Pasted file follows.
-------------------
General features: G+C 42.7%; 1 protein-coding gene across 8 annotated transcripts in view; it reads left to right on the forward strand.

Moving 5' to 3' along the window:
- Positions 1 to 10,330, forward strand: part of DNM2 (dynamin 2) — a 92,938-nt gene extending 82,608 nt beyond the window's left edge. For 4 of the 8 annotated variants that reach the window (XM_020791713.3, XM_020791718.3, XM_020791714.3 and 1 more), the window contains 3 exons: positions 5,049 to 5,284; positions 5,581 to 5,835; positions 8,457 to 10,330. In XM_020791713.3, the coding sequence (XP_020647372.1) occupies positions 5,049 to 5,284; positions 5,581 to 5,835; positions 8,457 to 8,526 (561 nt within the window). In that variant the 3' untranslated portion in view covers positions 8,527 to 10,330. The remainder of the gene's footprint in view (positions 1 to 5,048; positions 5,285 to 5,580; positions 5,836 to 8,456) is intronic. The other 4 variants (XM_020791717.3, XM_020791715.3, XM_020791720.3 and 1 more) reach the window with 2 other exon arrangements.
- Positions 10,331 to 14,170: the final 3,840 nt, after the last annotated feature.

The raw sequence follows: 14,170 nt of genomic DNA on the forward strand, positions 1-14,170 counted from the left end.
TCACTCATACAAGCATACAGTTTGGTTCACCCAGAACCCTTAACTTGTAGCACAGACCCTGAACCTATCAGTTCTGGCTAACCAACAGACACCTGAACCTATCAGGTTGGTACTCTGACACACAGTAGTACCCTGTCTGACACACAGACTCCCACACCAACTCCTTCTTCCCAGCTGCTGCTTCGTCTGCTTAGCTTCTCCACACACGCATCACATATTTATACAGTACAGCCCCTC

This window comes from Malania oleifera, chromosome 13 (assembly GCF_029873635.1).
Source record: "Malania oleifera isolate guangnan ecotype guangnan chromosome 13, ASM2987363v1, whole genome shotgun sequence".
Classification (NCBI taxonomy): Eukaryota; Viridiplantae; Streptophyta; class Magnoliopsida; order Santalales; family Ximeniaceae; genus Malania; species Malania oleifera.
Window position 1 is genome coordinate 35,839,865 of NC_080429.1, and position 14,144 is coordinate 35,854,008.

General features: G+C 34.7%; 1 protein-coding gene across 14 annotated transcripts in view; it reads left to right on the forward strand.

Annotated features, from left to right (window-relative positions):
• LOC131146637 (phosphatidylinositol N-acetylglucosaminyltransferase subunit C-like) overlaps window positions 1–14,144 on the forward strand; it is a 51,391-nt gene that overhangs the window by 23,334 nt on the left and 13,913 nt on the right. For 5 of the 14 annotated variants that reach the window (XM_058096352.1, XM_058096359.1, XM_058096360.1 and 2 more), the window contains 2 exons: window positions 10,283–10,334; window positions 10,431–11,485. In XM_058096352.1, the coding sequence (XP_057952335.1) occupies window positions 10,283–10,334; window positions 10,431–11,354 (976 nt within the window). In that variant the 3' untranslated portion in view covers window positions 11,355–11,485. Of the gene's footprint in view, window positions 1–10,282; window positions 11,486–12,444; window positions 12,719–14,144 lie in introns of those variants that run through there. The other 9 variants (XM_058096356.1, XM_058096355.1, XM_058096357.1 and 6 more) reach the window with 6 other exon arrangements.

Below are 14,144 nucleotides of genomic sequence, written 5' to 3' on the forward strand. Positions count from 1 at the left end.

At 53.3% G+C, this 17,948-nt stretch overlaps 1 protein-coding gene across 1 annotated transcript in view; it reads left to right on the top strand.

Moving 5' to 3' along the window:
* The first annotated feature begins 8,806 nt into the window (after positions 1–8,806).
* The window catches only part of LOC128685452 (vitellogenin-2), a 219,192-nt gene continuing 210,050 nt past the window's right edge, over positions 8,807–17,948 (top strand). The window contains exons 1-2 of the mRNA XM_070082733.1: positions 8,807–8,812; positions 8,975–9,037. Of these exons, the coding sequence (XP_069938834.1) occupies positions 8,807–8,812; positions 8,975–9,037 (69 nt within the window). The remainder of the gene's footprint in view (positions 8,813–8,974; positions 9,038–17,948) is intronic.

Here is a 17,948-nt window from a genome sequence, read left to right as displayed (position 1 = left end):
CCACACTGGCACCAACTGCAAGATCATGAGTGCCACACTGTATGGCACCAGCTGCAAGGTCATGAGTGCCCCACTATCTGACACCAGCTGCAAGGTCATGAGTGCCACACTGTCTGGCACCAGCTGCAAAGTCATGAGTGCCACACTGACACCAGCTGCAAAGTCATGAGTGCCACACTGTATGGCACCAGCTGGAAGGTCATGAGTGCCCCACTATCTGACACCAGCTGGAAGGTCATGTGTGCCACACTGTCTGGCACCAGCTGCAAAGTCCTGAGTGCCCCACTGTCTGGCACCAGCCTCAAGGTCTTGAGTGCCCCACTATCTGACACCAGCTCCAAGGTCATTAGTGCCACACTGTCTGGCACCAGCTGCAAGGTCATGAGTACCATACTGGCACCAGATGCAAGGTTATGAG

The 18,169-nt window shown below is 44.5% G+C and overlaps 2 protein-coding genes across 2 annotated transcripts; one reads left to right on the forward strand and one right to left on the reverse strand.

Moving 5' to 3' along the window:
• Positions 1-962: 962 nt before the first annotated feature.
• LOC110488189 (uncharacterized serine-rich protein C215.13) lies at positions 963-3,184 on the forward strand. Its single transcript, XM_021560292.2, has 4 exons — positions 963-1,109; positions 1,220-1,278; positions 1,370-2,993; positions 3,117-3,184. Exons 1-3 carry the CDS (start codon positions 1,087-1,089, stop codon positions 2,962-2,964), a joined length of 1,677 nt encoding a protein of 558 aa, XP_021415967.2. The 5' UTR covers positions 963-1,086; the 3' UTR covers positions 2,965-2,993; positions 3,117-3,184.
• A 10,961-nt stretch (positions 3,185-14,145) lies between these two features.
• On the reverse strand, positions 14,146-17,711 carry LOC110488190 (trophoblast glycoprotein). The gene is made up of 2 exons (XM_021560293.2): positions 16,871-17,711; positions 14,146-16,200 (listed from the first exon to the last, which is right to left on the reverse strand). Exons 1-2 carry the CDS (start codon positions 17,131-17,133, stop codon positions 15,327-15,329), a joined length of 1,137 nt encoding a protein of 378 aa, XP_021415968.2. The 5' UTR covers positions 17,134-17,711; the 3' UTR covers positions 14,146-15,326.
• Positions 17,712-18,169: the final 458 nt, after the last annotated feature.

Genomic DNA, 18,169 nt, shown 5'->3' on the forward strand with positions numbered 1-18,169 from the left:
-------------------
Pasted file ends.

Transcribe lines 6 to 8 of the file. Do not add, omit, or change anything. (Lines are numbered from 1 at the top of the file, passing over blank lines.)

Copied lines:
TCACTCATACAAGCATACAGTTTGGTTCACCCAGAACCCTTAACTTGTAGCACAGACCCTGAACCTATCAGTTCTGGCTAACCAACAGACACCTGAACCTATCAGGTTGGTACTCTGACACACAGTAGTACCCTGTCTGACACACAGACTCCCACACCAACTCCTTCTTCCCAGCTGCTGCTTCGTCTGCTTAGCTTCTCCACACACGCATCACATATTTATACAGTACAGCCCCTC

This window comes from Malania oleifera, chromosome 13 (assembly GCF_029873635.1).
Source record: "Malania oleifera isolate guangnan ecotype guangnan chromosome 13, ASM2987363v1, whole genome shotgun sequence".